We note three dips at  ~0.3, 0.4, and 0.6 keV in the residuals of both the single and two-component BB fits. Since their width is smaller than the energy resolution of the pn detector in the range of interest, they are most likely due to imperfect instrumental calibrations, as already suggested by Haberl (2007). We search for other possible features in the spectrum of J1856, adopting the single BB model with no systematic errors in order to facilitate the comparison with the spectral features found in other XDINS. We investigate the presence of narrow absorption features from 300 eV to 700 eV at 100 eV intervals. We use the Gaussian model from the XSPEC library, imposing a fixed line energy and width3 (σ = 0 in XSPEC) and negative normalization. We find a feature at 400 eV, which is most likely one of the aforementioned dips and is therefore of instrumental origin, with equivalent width of 2.0 ± 0.5 eV at 4σ confidence. No other narrow features are found at the same confidence level, for a maximum equivalent width of  ~6 eV. Typically, XDINSs exhibit broad absorption lines. Hence, we search for broad features (fixed line-width σ = 0.1   keV) but allow the line energy to vary. We find a feature at 370 ± 15 eV and equivalent width 9 ± 2 eV at 4σ confidence. However, the reality of this line is debatable and could arise from an attempt to fit a non purely Planckian spectral continuum. If we indeed adopt the two-component BB as a starting model, no broad features are found at the 4σ confidence level.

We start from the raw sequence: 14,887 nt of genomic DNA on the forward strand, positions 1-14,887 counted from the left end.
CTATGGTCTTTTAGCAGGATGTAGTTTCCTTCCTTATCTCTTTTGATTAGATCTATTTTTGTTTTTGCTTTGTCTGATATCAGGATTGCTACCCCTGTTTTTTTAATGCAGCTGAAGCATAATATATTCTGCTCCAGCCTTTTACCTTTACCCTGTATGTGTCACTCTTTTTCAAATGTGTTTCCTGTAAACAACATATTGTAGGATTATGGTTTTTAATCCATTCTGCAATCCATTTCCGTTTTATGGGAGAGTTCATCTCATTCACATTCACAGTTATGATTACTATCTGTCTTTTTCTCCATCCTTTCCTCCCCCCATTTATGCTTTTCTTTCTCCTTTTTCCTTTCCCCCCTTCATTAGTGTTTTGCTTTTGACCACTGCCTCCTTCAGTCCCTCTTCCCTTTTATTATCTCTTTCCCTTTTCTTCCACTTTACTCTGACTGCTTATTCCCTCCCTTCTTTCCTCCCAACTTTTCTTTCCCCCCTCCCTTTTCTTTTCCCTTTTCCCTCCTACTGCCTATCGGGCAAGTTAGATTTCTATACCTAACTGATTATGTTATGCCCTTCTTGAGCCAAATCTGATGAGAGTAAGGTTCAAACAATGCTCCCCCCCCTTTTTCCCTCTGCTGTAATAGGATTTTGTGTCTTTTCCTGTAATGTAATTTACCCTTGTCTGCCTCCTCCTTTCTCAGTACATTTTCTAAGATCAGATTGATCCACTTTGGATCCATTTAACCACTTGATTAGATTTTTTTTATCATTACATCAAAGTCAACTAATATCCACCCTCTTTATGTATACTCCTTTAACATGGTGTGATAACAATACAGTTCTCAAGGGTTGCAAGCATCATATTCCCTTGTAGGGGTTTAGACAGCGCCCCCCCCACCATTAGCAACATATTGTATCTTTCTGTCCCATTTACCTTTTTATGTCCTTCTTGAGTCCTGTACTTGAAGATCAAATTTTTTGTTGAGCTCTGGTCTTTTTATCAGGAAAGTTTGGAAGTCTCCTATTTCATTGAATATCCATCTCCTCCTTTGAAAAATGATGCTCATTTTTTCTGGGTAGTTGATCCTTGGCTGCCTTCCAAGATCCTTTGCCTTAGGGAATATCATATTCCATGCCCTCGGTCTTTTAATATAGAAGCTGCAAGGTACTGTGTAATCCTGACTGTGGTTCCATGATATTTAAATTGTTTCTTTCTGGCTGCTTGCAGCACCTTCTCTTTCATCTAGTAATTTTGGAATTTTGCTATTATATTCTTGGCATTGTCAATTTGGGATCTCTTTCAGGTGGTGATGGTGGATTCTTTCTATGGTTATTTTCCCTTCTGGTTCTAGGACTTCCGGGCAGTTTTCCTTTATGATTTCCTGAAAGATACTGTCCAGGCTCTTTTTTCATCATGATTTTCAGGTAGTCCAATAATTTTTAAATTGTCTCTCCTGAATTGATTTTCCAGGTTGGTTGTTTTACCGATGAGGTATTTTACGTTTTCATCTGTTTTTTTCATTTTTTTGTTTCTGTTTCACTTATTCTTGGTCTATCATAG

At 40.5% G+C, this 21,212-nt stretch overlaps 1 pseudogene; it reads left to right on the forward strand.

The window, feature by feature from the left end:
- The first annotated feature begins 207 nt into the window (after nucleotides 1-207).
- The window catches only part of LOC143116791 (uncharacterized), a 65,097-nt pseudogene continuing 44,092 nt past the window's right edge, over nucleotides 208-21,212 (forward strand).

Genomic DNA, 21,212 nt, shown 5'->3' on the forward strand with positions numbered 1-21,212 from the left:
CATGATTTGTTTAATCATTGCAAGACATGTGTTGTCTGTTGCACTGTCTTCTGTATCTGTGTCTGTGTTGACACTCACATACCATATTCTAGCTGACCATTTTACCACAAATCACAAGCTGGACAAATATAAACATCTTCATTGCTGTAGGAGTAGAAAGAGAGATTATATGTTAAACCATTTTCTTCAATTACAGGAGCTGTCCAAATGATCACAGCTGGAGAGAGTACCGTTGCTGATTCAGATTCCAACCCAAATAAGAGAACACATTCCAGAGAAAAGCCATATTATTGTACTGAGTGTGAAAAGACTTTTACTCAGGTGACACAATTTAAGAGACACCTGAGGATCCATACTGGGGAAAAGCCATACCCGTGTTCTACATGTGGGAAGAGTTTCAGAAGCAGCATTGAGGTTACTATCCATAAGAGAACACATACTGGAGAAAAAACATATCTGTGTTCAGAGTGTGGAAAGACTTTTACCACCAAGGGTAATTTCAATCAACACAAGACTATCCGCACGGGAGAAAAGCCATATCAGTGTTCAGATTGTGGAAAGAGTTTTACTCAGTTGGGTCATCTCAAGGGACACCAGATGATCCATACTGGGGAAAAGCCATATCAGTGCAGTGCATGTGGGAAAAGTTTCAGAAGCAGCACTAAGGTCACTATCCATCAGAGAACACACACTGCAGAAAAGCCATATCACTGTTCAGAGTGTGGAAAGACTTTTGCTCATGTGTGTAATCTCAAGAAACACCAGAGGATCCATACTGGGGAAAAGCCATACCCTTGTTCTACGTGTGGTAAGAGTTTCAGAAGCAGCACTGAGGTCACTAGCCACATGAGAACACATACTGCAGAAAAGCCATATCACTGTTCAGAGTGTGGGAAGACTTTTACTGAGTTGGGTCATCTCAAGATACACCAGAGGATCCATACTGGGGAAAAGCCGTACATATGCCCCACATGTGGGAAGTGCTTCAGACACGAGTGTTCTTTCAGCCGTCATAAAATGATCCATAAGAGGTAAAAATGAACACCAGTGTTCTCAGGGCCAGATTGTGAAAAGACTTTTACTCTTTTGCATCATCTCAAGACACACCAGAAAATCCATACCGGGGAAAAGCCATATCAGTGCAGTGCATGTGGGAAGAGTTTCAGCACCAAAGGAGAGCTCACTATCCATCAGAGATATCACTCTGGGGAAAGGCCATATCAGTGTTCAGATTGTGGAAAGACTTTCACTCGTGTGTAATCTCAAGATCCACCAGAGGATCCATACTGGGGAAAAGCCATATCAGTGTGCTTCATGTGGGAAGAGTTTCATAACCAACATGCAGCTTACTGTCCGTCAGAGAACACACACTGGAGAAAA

Table 2

Summary of fit parameters for the combined spectrum.

thumbnail Fig. 5

(Top) Single BB fit of the merged spectrum obtained from observations of the “soft” group. (Bottom) Same as top panel but with a two BB model.

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thumbnail Fig. 6

Broad-band spectrum of J1856. The dashed line is the extrapolation of the (unabsorbed) X-ray BB from Burwitz et al. (2003). The dotted lines indicate the two BB components obtained from the sum of all the homogeneous observations with the source in the “soft” region, and the solid line is their sum. The shaded area marks the 1σ confidence region for the best-fit model. The triangles represent the optical/UV data obtained from HST photometry (Kaplan et al. 2011).

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3. Discussion